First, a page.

Due to the various durations of time which the child support and/or spousal payments may be required, if you have not maintained a record of your payments, it may be difficult to defend yourself. Never rely on your bank or financial institution to safeguard these records for you, as the method of payment used ten years ago may now be obsolete due to constantly changing technology.
Support Payment Methods
Once the court calculates the income of both parents, it will determine what child support is necessary, if any. And if the court orders child support, there are typically two different ways those payments can be made.
In some states, the law requires that payments are made directly from one parent to another. In other states, however, the law requires indirect payments where one parent issues payment to the state, which then distributes the support payments to the other parent. And in cases where you get behind on your payments, the state can garnish your wages in order to cover your missed support obligations.
Proof of Direct Payments
If you are required to make your child support payments directly to the other parent, it’s imperative that you collect proof of those payments at the time you make them. Because other forms of payments typically have a paper trail, direct payments are often where conflicts over child support originate. This is especially true if you pay your obligations with cash. That’s why cash should only be used as a last resort. A check or money order will leave a paper trail in case you ever need to prove your payment. A cashed check or a money order stub are strong evidence that a payment has been made.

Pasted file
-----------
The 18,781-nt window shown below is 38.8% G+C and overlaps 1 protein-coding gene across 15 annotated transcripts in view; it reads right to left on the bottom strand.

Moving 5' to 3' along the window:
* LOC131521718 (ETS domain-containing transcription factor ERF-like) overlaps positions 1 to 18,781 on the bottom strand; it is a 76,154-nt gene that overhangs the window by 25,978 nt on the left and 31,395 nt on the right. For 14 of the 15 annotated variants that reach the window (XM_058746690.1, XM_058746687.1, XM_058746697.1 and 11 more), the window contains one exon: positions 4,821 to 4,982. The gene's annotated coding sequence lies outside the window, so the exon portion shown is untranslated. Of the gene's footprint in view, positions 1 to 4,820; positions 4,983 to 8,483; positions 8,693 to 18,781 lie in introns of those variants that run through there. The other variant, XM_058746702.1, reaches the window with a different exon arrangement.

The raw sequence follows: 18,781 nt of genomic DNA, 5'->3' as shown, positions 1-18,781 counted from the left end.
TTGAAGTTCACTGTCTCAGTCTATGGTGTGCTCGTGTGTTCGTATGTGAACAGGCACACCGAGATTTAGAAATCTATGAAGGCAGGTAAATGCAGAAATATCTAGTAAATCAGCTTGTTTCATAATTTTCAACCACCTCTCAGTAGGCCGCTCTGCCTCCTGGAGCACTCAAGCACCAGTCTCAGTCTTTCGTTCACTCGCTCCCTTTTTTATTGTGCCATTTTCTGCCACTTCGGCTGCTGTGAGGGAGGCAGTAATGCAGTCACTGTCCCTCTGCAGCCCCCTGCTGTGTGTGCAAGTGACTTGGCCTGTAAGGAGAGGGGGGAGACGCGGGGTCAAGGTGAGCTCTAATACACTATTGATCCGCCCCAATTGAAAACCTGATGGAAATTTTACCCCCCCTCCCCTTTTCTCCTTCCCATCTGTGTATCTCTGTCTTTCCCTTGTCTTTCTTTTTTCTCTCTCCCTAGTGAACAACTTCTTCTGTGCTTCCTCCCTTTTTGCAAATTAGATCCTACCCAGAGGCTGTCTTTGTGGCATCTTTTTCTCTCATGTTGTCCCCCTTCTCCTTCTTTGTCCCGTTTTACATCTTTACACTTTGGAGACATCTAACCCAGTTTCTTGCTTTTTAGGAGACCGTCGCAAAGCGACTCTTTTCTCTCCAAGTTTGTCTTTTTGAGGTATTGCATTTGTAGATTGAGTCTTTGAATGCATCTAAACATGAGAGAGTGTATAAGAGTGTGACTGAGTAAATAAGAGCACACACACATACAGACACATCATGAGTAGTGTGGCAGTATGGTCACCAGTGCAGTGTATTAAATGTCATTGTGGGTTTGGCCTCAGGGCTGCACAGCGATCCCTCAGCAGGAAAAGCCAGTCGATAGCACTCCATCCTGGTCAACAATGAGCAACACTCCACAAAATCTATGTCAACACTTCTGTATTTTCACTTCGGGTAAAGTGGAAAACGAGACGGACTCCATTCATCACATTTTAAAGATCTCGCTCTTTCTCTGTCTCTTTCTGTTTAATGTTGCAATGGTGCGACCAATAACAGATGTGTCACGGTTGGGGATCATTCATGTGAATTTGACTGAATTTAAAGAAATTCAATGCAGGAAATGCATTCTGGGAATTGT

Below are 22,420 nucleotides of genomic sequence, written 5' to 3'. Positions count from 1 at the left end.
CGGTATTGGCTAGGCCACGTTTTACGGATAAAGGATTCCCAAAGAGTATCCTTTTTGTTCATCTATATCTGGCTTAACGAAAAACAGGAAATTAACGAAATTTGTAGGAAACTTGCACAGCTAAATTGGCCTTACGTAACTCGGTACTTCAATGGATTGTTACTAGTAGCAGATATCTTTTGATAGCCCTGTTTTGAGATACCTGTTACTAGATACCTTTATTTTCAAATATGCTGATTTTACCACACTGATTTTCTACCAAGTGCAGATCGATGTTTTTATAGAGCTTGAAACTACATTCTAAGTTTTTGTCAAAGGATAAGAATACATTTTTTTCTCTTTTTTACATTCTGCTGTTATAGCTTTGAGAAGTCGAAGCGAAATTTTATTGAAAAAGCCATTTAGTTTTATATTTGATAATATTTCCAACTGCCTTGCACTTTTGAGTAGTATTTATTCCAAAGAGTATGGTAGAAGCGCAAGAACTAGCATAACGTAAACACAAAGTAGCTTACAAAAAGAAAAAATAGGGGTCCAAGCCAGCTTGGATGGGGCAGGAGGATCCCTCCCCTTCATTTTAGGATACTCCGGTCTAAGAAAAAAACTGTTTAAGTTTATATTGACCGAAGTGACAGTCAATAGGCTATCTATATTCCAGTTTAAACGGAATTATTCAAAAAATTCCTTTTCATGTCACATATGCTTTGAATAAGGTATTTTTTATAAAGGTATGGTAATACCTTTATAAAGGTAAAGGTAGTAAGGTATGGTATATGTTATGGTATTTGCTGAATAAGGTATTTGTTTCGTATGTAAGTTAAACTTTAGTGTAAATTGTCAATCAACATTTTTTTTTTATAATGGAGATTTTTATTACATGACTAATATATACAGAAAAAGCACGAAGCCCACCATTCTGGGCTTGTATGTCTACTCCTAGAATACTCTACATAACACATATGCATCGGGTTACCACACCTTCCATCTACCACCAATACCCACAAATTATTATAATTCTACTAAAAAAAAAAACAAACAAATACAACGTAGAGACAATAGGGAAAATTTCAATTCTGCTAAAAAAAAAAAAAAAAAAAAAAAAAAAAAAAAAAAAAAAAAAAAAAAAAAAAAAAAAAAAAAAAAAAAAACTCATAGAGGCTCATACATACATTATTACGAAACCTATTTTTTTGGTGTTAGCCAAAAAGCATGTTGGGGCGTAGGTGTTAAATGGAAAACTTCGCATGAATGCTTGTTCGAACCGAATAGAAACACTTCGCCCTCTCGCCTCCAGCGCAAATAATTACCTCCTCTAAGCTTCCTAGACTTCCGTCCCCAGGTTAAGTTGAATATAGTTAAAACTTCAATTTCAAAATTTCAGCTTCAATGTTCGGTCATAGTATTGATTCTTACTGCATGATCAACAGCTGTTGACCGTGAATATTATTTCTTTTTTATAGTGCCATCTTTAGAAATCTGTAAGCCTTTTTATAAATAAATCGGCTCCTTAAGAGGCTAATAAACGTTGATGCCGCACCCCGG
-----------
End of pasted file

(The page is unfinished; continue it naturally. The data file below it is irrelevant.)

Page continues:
If you have previously made payments in cash, all is not lost. If a dispute arises, you may be able to use your bank records to show withdrawals in the amount owed. For any future cash payments, it is wise to either request a receipt or attach a letter acknowledging the payment. Be sure to keep copies of these documents.
Proof of Indirect Payments
In most cases, it’s much easier to prove indirect payments. Typically, when you make a payment to a state agency, you will be given a receipt. The agency will also be required to keep a log of your payments, so the evidence should always be available. That being said, it’s in your best interest to keep copies of every receipt.
Proof of Garnishments
If your employer garnishes wages for your child support, there will be company records that reflect the amounts collected. If you are required to provide evidence of the payments, you can obtain copies of the company’s records that will reflect the amount withheld from your paycheck.
Protect Yourself by Keeping Records
The determination of child support is made at the initial divorce proceeding. Altering a child support order after the fact is possible, but it’s easier to obtain a favorable child support arrangement during the original divorce proceeding.
Unfortunately, disputes regarding these payments arise from time to time. That’s why it’s important to keep evidence of every payment you make. In a worst case scenario, the court could mandate you to make the same payment again if you aren’t able to prove you made it the first time.
Regardless of whether you are responsible for paying child support, maintenance, or both, missing just a few payments may cost you more than you bargained for, including the time required to trace your payment history. The needless expense associated with re-creating your payment history is entirely avoidable, so be sure you maintain an accurate, detailed record of each payment made.